ARTisSpectrum Vol.30, November 2013 - page 70-71

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ARTisSpectrum | Volume 30 | artisspectrum.com
ARTisSpectrum | Volume 30 | artisspectrum.com
71
“M
y paintings are impressionistic,”
Anne-Marie
Crosby
says of her work. “Real enough so
that the viewer knows what he is looking at and
impressionistic enough to feed my soul.” What the
viewer will easily recognize in Crosby’s work is a
series of beautifully rendered skies and seascapes.
Painting in oils on wood panels, the artist uses her
skill as a colorist to give each of those scenes a full-
bodied three-dimensionality. Balancing pastel and
dark shades, she captures the textures of clouds as
well as the many ways that light can set a mood or
create an environment. From deep oranges to clear
blues to soft white and grays, she lets those colors
express the changing nature of the water and sky.
The artist’s approach to painting lets her take full
advantage of that openness to change. Saying that
she “lets go completely” once a painting is under way,
Crosby stresses that she is “just the conduit through which creation occurs,” and that freedom flows from a meticulously
constructed base. Her careful choice of materials and the care she takes with finishing the panels she paints on result in
paintings that have not only spontaneity but an air of elegance as well, making them appeal to the viewer on many levels.
Infinity 4 Oil on Panel 36” x 36”
Anne-Marie Crosby
T
he work of
Susannah Virginia Griffin
runs the gamut from
abstract forms of color, figurative paintings, and reinterpretations
of masterpieces of art history. Each style of painting reflects a
different time and purpose in her life.
The child of a painter, Griffin was fond of drawing in high school and
decided to pursue a career in the fashion industry in college. Her
figurative paintings of women reflect this part of her life and career,
whereas her re-imaginings of classical masterpieces reflect Griffin’s
journey to teach herself how to paint after a visit to the Vincent Van
Gogh Museum.
Even Griffin’s more abstract work contains recognizable subjects,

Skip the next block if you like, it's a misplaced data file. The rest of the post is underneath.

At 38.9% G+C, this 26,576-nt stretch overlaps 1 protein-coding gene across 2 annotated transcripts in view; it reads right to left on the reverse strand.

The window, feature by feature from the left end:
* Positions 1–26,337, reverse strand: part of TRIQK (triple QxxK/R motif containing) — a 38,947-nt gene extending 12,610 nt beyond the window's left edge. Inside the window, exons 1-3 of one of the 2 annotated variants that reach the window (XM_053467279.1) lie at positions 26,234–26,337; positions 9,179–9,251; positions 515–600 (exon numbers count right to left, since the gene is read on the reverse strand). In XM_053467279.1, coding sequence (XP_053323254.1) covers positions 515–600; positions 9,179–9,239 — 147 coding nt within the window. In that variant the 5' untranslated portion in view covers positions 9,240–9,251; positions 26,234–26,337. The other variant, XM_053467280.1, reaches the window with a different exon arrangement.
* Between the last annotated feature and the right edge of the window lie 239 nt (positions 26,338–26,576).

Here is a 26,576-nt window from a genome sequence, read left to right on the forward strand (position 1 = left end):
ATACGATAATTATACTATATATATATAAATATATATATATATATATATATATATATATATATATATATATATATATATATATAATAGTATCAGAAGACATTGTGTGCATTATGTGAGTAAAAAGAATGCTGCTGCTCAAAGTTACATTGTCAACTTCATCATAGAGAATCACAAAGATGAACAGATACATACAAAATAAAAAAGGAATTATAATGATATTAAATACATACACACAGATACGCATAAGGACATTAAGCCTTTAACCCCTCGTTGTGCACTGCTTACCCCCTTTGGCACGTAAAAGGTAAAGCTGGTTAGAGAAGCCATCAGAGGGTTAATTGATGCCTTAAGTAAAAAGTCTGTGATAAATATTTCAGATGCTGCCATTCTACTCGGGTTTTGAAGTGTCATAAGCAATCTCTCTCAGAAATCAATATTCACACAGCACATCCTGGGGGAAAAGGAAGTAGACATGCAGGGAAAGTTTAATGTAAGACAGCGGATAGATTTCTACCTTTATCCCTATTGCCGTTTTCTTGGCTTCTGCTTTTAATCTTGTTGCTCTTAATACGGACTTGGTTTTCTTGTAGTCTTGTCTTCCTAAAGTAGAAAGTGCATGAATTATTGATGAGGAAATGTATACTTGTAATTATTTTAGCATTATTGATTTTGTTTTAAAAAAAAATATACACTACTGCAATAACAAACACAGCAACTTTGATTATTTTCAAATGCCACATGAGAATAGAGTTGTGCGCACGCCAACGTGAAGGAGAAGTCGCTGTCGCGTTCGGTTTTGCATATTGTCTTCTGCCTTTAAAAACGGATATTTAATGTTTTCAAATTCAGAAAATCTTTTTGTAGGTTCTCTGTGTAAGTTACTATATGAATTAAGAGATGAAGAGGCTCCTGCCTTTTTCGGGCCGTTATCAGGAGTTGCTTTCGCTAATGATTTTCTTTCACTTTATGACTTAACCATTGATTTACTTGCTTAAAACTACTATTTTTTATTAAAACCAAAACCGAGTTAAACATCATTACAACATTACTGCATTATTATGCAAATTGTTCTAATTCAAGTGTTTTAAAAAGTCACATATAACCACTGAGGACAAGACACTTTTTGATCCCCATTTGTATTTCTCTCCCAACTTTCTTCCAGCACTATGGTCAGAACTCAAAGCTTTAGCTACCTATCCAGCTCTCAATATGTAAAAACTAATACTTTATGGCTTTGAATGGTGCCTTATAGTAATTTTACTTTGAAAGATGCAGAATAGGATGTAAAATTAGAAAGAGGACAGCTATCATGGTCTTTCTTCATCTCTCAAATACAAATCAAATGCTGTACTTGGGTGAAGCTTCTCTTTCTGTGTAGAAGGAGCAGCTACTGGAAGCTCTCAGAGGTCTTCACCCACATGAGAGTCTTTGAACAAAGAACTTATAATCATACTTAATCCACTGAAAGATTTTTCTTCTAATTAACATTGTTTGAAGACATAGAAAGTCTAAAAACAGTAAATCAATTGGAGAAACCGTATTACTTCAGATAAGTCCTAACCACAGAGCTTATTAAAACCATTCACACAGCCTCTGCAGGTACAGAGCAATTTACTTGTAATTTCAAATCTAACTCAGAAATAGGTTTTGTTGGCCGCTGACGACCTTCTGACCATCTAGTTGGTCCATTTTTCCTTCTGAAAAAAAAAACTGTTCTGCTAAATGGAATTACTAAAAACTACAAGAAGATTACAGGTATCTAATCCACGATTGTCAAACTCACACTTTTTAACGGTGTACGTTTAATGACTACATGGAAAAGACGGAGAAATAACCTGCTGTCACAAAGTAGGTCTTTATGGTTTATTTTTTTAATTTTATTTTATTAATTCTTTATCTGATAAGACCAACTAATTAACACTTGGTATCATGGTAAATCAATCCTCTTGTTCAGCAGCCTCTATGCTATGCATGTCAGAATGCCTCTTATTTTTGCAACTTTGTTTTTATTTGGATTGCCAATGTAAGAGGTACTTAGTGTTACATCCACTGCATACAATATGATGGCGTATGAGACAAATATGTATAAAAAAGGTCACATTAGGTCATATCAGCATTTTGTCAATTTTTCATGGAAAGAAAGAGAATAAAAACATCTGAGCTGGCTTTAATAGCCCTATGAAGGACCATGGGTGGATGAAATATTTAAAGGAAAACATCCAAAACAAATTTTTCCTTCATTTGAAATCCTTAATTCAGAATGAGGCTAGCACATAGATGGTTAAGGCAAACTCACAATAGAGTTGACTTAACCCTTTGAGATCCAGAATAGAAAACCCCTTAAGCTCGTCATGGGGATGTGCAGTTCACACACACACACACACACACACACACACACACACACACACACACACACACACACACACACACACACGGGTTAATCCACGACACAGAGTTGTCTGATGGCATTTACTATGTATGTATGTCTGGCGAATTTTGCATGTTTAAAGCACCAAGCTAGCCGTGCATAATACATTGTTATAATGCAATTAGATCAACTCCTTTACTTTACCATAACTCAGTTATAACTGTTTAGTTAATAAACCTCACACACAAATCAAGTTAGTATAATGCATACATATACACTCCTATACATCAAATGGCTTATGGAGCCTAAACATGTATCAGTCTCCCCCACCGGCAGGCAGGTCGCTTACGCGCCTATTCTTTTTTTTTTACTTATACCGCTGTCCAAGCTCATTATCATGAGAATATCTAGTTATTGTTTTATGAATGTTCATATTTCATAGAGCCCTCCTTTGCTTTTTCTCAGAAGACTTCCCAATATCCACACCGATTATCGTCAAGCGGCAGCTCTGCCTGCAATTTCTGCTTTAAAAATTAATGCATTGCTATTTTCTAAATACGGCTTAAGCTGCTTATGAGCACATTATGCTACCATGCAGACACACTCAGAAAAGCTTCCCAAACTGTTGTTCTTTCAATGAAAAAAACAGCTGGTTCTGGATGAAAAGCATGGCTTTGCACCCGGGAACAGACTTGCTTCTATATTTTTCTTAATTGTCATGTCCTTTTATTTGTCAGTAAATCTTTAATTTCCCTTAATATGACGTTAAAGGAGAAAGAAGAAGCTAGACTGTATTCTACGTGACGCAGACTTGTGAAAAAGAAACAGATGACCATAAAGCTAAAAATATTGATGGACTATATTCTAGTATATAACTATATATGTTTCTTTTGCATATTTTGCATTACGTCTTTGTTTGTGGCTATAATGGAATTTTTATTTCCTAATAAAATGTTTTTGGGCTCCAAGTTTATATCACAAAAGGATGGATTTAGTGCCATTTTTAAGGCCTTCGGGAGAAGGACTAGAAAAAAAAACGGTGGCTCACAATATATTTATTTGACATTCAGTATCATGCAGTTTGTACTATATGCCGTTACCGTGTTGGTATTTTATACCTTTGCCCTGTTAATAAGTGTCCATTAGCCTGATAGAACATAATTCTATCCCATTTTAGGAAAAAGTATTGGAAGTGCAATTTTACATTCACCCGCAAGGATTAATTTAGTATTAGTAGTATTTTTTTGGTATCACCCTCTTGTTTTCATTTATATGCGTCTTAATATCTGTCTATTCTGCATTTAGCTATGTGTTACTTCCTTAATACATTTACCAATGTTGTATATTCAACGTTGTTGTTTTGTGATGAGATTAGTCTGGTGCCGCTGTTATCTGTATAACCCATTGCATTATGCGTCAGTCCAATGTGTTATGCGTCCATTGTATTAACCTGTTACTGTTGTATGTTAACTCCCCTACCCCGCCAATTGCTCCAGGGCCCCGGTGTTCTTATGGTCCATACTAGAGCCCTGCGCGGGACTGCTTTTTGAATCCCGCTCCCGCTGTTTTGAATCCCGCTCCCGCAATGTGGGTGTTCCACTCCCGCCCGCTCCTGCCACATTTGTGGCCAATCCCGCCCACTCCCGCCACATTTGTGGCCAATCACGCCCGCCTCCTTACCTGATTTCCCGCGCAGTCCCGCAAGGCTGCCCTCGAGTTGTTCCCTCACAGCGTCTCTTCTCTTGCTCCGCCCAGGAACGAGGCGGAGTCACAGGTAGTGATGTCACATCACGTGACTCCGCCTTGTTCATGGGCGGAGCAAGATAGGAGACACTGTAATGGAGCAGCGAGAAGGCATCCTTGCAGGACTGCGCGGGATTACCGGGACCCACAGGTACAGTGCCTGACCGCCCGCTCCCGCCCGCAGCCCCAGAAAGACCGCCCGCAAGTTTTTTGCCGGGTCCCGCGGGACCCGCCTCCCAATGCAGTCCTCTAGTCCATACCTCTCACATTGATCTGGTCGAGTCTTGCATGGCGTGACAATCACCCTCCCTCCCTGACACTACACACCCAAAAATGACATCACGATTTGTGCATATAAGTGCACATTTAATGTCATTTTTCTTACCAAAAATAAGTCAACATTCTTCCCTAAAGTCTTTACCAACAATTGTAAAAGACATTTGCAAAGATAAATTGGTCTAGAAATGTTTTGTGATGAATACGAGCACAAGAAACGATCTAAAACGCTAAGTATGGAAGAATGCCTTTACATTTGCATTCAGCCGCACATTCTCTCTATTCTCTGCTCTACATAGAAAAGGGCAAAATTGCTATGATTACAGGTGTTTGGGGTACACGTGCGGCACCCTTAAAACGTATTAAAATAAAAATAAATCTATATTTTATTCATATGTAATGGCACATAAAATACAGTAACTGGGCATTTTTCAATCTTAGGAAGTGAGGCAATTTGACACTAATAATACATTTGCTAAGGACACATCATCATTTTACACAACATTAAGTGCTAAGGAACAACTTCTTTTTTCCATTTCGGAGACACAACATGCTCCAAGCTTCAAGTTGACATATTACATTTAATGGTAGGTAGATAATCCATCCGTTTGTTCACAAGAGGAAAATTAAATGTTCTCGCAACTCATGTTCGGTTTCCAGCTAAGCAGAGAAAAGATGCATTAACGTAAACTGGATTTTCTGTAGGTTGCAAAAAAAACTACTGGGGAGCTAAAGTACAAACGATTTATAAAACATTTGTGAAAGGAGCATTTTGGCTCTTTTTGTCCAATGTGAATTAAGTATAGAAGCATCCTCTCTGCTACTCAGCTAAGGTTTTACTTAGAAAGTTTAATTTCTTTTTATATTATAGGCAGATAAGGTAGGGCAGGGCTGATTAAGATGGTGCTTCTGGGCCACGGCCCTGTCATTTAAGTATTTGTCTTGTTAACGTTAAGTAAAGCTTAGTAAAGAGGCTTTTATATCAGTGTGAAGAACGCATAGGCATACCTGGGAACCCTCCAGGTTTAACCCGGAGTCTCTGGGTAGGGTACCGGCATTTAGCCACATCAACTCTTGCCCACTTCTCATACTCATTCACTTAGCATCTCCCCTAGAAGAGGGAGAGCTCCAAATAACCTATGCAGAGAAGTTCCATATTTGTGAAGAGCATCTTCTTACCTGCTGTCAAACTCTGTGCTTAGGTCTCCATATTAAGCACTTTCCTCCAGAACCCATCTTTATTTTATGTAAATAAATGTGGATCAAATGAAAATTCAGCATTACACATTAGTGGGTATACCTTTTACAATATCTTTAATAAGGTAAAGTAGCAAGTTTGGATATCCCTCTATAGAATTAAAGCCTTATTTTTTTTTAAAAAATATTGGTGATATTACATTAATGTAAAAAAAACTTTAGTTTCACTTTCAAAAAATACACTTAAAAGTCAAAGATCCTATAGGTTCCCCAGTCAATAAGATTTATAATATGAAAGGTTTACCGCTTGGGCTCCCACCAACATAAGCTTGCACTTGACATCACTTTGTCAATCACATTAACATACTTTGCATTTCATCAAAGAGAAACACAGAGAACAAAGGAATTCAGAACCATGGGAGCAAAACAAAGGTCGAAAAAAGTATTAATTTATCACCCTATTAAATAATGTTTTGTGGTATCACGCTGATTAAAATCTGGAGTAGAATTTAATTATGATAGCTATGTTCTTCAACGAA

if one knows where to look. Her pieces are created with impasto
brushstrokes and bold colors, referencing romantic subjects like
knights in shining armor and courtly kings. Griffin herself says, “No
matter the religion, the story remains the same, and it is nothing but
a ‘love story,’ told in many different ways.” Griffin seeks to infuse her
work with the love of an artist for creation, and the love of whatever
god one believes in for every human soul.
Norma Jean Acrylic on Canvas 12” x 9”
Susannah Virginia Griffin
W
hen
Peter Watson
is using his camera, he says he is not involved
in “the normal capturing of an image.” Instead, he calls his process
“collecting electronic data,” a way of reinterpreting what the camera takes
in. As part of that, Watson makes the most of digital photography’s ability
to expand the boundaries of how we see light, color and motion. That
focus on rethinking the art of photography gives his work an energy that
elicits strong responses from viewers, “stretching people’s perceptions
and imaginations” as he says. He records the dynamism of bustling
nighttime streets, but then finds hidden patterns and rhythms in those
environments.
With their neon colors and kinetic compositions, Watson’s photographs
project spontaneity, but at the same time they show the evidence of a
precise technique. With a broad range of experience that includes screen
printing, poster printing and fabric design as well as photography, he
uses his strong eye for pattern and color to give his images a precision
and balance that ground their swirling sense of motion. While the
photographer notes that he creates “chaos inside the camera,” he stresses
that he is always certain of the result that will emerge, and it is that
balance that makes his work so powerful.
LIGHTFALL LED Lights & Acrylic 72” x 48”
Peter Watson
T
he stunning acrylic abstract paintings of
Erasmo Jorge Gomez
are a multi-sensory experience. Gomez describes his technique as
putting the “process of the creation of the work” first, and the result
second. This means eschewing traditional signifiers, narrative, and
stylistic tools in favor of creating pure form. Materiality is key, with
color as its right-hand man.
Gomez’s works explore a variety of painting methods, such as
feathering, dripping, and layering the paint with exquisite control.
His instruments include wooden sticks as well as brushes to apply
pigment, and additions like coffee, tea, wood stain, ink, and watercolor
to mix with the acrylic. The array of textures achieved is limitless, from
glossy graphic color collisions to soft, nebulous clouds of light and
dark. These textures are not only the essential atmosphere definer in
the paintings, but also the subject. Gomez’s compositions simply allow
the paint to expand, to fill the canvas in its confrontational, shape-
shifting way – the colors bloom and flow so naturally that the paint
appears to be moving of its own free will.
Gomez was born in Cuba and today lives just outside New York City.
He has exhibited all over the region, as well as in Florida.
Sombra Acrylic on Canvas 40” x 30”
Erasmo Jorge Gomez
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